Sleeping to the Beat of My Own Drummer

A figure sits by a campfire outside the entrance to a cave, huddled in layers of warm furs. The wind carries the chill of the glaciers that loom across the northern horizon as far as the eye can see. The sun is starting to sink toward the west, and the sentry’s eyelids are getting heavy. Around him, his extended family drifts into the cave, ready to get a good night’s sleep. He longs to join them. Soon, now…

He is in the middle of a vigorous yawn when his brother approaches with a broad smile and a spring in his step. While the rest of the group had risen with the dawn to attend to the business of hunting and gathering, his brother had slept until the sun was at its zenith in the sky. The sentry doesn’t understand why his brother seems to live by a different rhythm, but he is grateful to know that a fully alert person will be up all night to keep beasts from attacking the family while they slept.

We all have an innate sense of time that tells us when to eat, sleep, and wake: our circadian rhythm. Some people are night owls and others prefer mornings, but for the most part, we follow the sun’s cues for when to get up and when to go to sleep—give or take a few hours. In a small segment of the population, however, this rhythm is completely different. One of these circadian rhythm disorders is Delayed Sleep-Wake Phase Disorder, also known as Delayed Sleep Phase Syndrome. I prefer the DSPS label, as this variation is only a “disorder” in the context of civilization after the Industrial Revolution. Before electric lights and alarm clocks, it was a great asset for a community to have a member or two who were at their best during the hours most people were asleep. Then the modern “nine to five” routine began to take over, natural deviations in circadian rhythms were stigmatized, and people were forced to conform—often to the detriment of their mental and physical health.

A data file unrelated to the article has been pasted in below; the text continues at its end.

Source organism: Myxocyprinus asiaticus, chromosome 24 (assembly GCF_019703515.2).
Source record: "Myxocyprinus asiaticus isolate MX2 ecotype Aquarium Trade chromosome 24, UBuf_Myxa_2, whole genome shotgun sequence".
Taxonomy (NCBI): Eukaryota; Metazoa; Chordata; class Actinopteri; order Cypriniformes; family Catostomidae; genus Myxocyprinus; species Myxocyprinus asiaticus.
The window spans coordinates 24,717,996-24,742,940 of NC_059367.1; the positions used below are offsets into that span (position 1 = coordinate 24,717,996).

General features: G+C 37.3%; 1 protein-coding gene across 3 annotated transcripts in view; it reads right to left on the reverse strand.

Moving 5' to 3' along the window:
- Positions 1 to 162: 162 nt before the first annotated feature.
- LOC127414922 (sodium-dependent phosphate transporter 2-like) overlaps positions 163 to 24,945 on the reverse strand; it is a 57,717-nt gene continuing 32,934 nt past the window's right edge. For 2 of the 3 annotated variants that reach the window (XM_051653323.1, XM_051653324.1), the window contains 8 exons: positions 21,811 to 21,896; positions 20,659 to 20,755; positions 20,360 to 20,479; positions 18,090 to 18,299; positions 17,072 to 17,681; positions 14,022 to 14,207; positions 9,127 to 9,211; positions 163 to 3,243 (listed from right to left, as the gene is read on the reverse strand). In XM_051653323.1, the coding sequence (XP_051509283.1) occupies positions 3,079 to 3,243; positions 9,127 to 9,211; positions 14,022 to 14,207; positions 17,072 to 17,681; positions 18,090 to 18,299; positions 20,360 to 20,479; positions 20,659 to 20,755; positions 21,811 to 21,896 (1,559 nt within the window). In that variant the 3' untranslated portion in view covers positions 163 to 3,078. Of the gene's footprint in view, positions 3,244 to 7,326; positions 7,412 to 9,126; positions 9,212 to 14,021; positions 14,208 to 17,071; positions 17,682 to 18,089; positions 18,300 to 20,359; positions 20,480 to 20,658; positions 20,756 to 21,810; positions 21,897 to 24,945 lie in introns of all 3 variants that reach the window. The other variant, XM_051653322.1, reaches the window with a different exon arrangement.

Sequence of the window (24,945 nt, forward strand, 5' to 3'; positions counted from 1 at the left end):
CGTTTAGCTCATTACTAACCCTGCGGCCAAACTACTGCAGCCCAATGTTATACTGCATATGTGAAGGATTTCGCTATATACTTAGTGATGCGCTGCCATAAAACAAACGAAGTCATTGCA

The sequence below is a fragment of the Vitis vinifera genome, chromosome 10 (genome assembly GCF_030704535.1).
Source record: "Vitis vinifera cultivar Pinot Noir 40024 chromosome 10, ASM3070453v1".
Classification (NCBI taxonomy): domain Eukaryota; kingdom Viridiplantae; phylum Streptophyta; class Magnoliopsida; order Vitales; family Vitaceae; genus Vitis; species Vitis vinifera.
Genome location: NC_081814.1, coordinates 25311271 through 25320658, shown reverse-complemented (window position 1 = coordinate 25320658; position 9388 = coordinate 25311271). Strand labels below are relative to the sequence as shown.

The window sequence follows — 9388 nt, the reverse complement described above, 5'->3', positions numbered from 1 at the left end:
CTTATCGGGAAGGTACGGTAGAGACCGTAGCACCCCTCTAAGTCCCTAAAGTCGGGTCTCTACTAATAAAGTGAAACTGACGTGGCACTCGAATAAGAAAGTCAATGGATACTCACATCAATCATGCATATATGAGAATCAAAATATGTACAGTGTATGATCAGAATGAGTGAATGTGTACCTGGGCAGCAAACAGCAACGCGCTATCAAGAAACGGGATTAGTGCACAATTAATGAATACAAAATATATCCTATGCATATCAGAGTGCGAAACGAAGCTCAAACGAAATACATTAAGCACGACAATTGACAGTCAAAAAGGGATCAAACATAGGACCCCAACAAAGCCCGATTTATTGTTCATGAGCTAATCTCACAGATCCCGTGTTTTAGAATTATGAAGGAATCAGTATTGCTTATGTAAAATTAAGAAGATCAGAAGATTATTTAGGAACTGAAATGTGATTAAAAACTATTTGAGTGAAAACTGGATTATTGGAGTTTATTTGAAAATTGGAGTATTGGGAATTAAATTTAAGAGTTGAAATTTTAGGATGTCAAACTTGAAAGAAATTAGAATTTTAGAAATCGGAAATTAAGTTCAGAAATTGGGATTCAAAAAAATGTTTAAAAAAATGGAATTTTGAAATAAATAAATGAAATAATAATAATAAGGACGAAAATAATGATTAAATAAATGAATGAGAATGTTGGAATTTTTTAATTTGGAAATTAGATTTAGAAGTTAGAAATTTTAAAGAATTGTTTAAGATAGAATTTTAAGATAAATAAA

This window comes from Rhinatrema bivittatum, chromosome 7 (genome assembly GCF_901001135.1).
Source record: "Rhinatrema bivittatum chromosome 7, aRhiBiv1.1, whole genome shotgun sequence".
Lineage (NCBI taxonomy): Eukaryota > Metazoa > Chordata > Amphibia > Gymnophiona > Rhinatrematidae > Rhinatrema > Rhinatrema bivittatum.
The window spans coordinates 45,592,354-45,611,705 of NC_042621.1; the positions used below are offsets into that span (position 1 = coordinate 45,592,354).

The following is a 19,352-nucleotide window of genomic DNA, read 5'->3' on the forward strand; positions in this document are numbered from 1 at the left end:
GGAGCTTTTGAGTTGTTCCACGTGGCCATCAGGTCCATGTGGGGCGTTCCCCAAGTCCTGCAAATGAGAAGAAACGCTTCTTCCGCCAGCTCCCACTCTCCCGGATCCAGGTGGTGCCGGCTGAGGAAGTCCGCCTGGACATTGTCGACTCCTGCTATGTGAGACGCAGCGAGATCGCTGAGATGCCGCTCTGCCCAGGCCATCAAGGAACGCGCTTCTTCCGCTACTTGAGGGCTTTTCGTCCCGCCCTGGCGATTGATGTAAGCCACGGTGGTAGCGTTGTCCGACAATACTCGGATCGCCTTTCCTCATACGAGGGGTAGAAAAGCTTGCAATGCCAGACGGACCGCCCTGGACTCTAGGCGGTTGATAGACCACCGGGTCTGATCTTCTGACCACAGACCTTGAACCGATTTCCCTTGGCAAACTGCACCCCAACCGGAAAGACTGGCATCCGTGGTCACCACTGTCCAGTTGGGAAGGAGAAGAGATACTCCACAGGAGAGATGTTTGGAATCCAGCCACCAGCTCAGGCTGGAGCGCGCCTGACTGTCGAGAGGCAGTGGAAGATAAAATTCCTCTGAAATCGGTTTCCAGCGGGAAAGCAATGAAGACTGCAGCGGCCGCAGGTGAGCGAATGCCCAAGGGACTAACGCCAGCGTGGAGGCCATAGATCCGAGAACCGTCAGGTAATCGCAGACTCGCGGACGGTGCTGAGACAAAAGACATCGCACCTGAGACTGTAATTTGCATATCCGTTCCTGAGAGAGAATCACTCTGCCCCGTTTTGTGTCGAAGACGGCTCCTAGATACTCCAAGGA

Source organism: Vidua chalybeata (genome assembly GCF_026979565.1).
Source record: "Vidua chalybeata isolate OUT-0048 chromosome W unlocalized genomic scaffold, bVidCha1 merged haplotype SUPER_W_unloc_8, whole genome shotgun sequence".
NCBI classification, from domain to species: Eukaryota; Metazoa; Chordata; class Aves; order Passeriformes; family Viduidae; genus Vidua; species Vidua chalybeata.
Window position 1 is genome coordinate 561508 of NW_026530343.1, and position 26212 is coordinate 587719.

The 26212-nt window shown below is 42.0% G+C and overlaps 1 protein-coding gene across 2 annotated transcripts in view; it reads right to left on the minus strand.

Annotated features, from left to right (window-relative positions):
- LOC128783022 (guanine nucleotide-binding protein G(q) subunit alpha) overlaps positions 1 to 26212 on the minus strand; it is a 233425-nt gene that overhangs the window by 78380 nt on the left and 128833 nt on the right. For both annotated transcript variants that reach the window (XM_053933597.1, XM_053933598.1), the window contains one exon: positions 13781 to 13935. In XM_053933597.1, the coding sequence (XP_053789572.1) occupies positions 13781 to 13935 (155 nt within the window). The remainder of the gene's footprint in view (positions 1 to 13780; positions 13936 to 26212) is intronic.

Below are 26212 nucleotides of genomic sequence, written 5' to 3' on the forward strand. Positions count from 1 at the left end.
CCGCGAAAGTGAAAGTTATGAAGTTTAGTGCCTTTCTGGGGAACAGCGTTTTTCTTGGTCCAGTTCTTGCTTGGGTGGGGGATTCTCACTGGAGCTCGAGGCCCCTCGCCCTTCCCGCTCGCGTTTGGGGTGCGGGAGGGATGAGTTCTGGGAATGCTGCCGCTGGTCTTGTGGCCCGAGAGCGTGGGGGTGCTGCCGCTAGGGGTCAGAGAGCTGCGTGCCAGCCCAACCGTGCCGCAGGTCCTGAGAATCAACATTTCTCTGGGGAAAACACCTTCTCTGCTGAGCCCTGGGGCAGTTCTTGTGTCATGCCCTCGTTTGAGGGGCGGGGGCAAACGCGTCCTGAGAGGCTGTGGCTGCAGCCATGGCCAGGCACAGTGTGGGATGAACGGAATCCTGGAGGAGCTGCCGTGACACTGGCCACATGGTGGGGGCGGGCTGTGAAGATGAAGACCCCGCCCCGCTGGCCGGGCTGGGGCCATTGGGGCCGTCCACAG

People adjusting to a new time zone or suffering from insomnia may benefit from light treatments, melatonin supplements, meditation, and similar measures, but for many DSPS sufferers, these methods only cause small, short-term changes. Advice like “just go to bed earlier” or “tough it out for a while, you’ll adjust” is not helpful to DSPS sufferers, any more than “just walk it off” is helpful to someone with a broken leg. If such common-sense measures worked for them, they wouldn’t have DSPS. It’s not a matter of laziness, either: getting a consistent eight hours of sleep should be considered normal, but many scoff when the start and end times are, say, 3 A.M. to 11 A.M.

When you think about it, it’s odd to impose a moral value on the hours that others sleep. Perhaps it goes along with the idea that crime and other immoral acts tend to happen under the cover of darkness, so anyone who is active after sunset must be up to something nefarious. Because daylight is crucial to strenuous activities like agriculture and construction, people engaged in those pursuits tend to get started as early as possible, leading us to associate early risers with hard work.

To most people, a 9 A.M. appointment is no big deal. To DSPS sufferers, it may be physically impossible, or at least a sickening ordeal whose effects linger for the entire day. Everyone is different, and some can function on a few hours of sleep if needed, but it’s not healthy. The Mayo Clinic recommends at least seven hours of sleep a night for most adults. Sleep deprivation is proven to lead to a host of mental and physical health problems. Name a condition, and chances are good sleep deprivation can cause it or make it worse: heart attacks, heart disease, strokes, weight gain, reduced immune response, depression, anxiety, memory loss, high cholesterol, headaches, difficulty concentrating, and more. The rates of car crashes, medical errors, and industrial accidents all increase when people have insufficient sleep.

While circadian rhythm disorders like DSPS can be mild for some people, for others they pose a very real, if “invisible” disability. Certain jobs, classes, and activities are off-limits. It can be lonely and frustrating, as few people are even aware such a condition exists, much less informed enough to understand what it’s like to have it. As with so many things, it is best to use empathy and embrace our differences. Those with circadian rhythm “disorders” aren’t needed to guard against saber-toothed cats anymore, but transportation, hospitality, law enforcement, health care, and even some retail operates around the clock. Those with DSPS and conditions like it can find their place in the world, with a little extra searching.


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